Adolfo Lazo Flowers on Gooey Sand Dunes
Folksy singer-songwriter Adolfo Lazo launched his career playing drums for Celtic rock band The Tempest. Later he took up acoustic guitar, and began recording his own compositions. His new album alternates rock en español tracks (e.g., "Es Mejor Que Nada") with swoony love ballads like "I'd Do," in which Lazo promises to give an offstage lover the last sip of whiskey from his canteen. (self-released)
Tango No. 9, Live at the Columbarium
Recorded at Chapel of the Chimes, which apparently has the best acoustics of any local funeral home, this album is loose, vast and echoey, in contrast to the tight, elegant arrangements. The band's repertoire features chamber music written in the Fifties and Sixties, save for a tango from Three Penny Opera and an original by pianist Joshua Raoul Brody. Violin, accordion, trombone, and piano make for a richly-textured combo. (Spillhouse)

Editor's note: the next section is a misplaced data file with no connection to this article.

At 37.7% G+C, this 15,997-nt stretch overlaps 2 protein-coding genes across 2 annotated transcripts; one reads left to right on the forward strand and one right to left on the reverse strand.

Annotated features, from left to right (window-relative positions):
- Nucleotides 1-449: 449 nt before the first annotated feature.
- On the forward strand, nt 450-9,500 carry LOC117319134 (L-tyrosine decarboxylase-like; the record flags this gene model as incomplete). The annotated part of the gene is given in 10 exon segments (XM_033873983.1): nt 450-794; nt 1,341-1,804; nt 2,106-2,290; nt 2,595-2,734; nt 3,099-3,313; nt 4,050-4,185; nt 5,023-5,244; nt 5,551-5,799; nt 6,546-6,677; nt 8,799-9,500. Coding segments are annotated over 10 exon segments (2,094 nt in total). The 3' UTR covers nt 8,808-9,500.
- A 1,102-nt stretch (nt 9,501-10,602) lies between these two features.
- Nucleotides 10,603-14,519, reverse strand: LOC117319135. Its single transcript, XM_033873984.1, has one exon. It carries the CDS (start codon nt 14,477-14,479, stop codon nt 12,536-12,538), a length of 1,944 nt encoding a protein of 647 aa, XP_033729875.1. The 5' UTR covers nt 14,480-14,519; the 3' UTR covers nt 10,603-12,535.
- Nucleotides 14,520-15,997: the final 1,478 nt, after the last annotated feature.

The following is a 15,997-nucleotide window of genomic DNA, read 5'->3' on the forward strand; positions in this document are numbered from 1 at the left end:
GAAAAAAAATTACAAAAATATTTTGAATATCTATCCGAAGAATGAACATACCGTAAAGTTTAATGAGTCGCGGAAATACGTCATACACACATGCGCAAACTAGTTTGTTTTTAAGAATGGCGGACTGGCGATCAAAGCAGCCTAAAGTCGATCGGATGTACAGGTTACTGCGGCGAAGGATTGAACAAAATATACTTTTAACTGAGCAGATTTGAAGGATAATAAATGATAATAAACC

At Chapel of the Chimes (4499 Piedmont Ave., Oakland) on Sunday, July 31. 2 p.m., $13, $15.
You can probably guess what this album sounds like. The name screams frat boy reggae, the song titles ("The Grave," "Tourettes") point to metal, and "Rowdy Skank" speaks for itself. With all that said, this San Leandro-based hard rock quartet has a few surprises — like elaborate 'zine-style graphics and face-melter guitar solos. Not to mention the lead singer, Mutt, plays kazoo. (self-released)
Emily's Army, Don't Be a Dick
Who said celebutantes were limited to hip-hop? Joey Armstrong, son of the Green Day frontman, just made his first foray into rock with Emily's Army. This teenage quartet is actually pretty good. Produced by Billie Joe himself, the album features blistering, hooky thrash songs, intoned by a kid whose voice has barely matured. Singer Cole Becker occasionally croaks, but Joey's drums are fast and precise. (Adeline Records)
At 924 Gilman (924 Gilman St., Berkeley) on Sunday, Sept. 11. 7:30 p.m., $5.
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